I’ve been trying to relax when I have the opportunity lately. I work part time although I often seem to be involved in work activities most days and some nights. Partly that’s because I love what I do, and partly it’s because I’m a bit of a perfectionist and fuss over doing the best job I can. So I’ve been consciously trying to take days totally away from work –as I move towards retirement – even keeping the computer turned off so I don’t see emails.
I planned to have Friday totally off work . It was a wonderful day. I had time alone to do yoga, meditate and write, I caught up with friends for lunch, went for a walk with my husband, chatted to my kids and went out that night to our book group – a pleasant wine and conversation filled evening to top off a glorious winter’s day. I had said I would pick my daughter up from her baby sitting job as I was driving home that evening (only a few wines mind you). The parents of the children she was minding assured her they would be home between 11 and 11.30 so I waited, basking in the glow of the day as 12.00 stretched on towards 12.30. Even though we didn’t finally arrive home together until 1.00 am I was still feeling remarkably sanguine about the delay, although I was very tired. Being awake at 1.00 is a rare occurrence for me these days – snuggling into bed by 10.00 to read is more usual.
I slept soundly and woke slowly – no alarm. As I lay there and stretched I felt an incredibly warm inner glow – I didn’t HAVE TO do anything today. It was Saturday and the day stretched beyond me, unplanned, with many options but no commitments. I hadn’t had such a feeling for so long. I was revelling in how wonderful it was to go from work-a-day frenzy to such a blissful state of letting go when the phone rang. It was only when I saw the person’s name on the screen, at the same time as I saw the lateness of the hour, that realisation hit me. I was supposed to be at an appointment that I had completely forgotten about.
I have never forgotten an appointment before in my life! This may seem an exaggeration, but it is not. Growing up as the eldest of six in a fairly disorganised household, I assumed the role of family carer and organiser early in life. Being a working mother of three and, for a period of time, a single working mother, has meant that my life revolved around my to-do list, diary and family calendar on the fridge. In professional life Outlook’s calendar was added to the mix. I was influenced by Stephen Covey’s work about being proactively aware of what is important in life and making sure you make time for important aspects such as family, friends and self care through being organised. I was involved in seminars at work on time management and prided myself in being able to balance everything in my life through organising the year, month and week in advance. I don’t forget birthdays, I don’t forget to take what I need with me (I put it on a table near the door before I go to bed) and I NEVER forget appointments. I have been aware of how I shaped my life so nothing slipped through the cracks. I was increasingly aware of how this left no empty space – no clearing of opportunity – in which to sit and ponder, to daydream, to let go and see what happened.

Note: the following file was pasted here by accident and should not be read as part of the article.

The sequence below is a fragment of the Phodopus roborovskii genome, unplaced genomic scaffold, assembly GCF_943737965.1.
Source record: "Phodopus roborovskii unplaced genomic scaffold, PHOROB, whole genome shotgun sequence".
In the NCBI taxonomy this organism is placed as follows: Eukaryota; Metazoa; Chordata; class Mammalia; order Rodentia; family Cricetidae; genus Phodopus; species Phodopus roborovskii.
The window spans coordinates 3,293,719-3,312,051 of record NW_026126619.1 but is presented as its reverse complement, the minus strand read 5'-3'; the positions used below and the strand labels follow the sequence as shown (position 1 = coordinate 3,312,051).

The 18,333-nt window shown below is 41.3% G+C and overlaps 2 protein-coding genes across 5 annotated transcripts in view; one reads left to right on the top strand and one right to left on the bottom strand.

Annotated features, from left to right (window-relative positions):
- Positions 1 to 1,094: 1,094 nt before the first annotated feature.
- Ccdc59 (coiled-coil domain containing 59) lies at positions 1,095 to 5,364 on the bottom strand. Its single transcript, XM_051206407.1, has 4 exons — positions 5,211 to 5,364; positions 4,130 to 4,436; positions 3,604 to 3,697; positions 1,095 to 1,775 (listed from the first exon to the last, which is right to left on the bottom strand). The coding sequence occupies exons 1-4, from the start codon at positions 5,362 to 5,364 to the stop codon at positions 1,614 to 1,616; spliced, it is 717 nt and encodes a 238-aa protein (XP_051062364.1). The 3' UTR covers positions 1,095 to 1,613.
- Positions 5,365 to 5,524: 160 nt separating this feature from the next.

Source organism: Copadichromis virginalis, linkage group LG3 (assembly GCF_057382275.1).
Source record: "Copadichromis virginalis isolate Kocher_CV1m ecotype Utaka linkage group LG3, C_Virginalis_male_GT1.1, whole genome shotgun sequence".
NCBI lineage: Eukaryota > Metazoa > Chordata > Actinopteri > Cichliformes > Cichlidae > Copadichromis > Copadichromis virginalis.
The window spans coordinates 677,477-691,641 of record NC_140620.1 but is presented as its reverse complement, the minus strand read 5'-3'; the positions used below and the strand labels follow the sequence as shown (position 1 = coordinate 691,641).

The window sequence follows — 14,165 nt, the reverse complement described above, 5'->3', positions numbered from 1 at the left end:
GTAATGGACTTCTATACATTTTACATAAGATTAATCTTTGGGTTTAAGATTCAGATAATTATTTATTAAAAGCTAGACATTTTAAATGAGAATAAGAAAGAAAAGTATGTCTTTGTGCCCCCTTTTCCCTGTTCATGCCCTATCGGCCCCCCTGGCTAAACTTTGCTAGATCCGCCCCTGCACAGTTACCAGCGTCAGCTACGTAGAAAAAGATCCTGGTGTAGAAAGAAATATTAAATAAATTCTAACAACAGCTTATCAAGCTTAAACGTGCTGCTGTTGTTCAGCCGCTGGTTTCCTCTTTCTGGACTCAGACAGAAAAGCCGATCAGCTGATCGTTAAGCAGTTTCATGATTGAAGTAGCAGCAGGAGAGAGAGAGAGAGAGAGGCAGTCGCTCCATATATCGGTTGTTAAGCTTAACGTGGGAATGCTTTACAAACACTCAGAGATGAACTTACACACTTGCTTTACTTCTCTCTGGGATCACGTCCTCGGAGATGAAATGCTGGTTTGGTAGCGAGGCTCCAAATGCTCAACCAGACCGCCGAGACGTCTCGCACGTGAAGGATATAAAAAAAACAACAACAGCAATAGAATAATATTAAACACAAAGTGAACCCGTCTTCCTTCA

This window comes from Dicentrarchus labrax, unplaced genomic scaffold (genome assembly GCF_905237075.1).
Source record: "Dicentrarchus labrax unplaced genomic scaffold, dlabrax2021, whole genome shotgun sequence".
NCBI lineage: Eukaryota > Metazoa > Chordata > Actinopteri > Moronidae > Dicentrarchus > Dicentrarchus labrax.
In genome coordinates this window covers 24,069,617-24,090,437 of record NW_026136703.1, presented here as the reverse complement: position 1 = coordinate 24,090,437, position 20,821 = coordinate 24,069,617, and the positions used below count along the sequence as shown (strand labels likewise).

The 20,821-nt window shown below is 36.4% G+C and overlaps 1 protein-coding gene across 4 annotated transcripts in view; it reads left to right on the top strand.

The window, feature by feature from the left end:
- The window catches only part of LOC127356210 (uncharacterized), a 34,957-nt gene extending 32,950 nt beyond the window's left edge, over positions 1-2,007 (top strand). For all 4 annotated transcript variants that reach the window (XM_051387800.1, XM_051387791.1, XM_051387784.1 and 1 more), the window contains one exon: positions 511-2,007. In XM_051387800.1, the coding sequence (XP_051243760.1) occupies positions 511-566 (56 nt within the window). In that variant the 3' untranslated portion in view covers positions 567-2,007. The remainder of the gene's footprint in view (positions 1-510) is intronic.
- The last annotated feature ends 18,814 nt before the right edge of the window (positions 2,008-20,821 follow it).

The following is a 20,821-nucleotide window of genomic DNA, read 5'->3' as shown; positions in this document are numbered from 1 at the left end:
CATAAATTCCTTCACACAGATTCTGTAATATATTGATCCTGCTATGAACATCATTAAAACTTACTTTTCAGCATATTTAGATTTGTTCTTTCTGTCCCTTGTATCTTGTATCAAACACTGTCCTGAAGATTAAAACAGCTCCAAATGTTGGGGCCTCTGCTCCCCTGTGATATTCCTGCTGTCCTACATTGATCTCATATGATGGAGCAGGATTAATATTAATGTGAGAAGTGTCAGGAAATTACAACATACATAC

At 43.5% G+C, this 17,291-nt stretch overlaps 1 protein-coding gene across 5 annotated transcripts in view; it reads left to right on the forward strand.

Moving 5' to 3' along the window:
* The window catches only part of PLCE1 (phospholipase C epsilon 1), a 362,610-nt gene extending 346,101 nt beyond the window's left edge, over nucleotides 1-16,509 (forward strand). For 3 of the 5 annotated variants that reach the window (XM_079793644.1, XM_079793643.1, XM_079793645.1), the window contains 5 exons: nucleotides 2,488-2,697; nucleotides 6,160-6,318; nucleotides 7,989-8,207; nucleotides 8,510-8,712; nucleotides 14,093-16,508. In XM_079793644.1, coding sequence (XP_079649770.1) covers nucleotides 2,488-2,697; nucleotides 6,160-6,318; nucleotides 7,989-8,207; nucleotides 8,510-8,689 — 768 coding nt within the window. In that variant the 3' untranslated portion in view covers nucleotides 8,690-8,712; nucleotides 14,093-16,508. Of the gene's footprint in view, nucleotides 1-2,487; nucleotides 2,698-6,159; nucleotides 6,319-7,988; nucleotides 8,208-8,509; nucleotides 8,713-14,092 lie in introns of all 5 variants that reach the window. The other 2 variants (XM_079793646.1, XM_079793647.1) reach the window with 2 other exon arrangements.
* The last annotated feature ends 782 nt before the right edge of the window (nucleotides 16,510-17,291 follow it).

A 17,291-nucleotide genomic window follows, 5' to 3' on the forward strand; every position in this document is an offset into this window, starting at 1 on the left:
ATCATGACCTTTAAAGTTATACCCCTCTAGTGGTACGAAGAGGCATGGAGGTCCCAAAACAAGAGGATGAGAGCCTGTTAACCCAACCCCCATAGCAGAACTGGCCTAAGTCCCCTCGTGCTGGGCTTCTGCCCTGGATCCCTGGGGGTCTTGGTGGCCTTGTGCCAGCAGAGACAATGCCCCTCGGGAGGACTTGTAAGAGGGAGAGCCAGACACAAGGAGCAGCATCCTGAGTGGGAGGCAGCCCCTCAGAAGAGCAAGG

The experience of forgetting shook me far more than seemed reasonable – after all, no-one’s perfect. I felt lost – not me. In my trance I had failed to look at my carefully constructed guidepost – my list for the week where the appointment was clearly marked. My first thought was – naturally – early onset dementia. A close relative had just been diagnosed – although she was in her eighties. I was acutely embarrassed that I had let someone down – wasted their time – as I failed to show. It seemed that in the reverie of letting go I had lost my ability to be conduct a life in the world.
As I relaxed I had let down my guard – my constant vigilance that is aware of what is required. Is it safe to relax? Is it possible once I leave work to live with a sense of ease and spontaneity without risking letting people down? I’m really tired of juggling all the balls of life without dropping them. I wonder if it’s possible to be relaxed yet stay aware, open to what happens yet maintain a background structure of organisation. I know my body and mind are telling me that I need a break – a block of time to in which to flow with life and risk not being in control. Maybe instead of getting lost I may find the juggler. I’ll keep that table near the door though – my photo for this blog.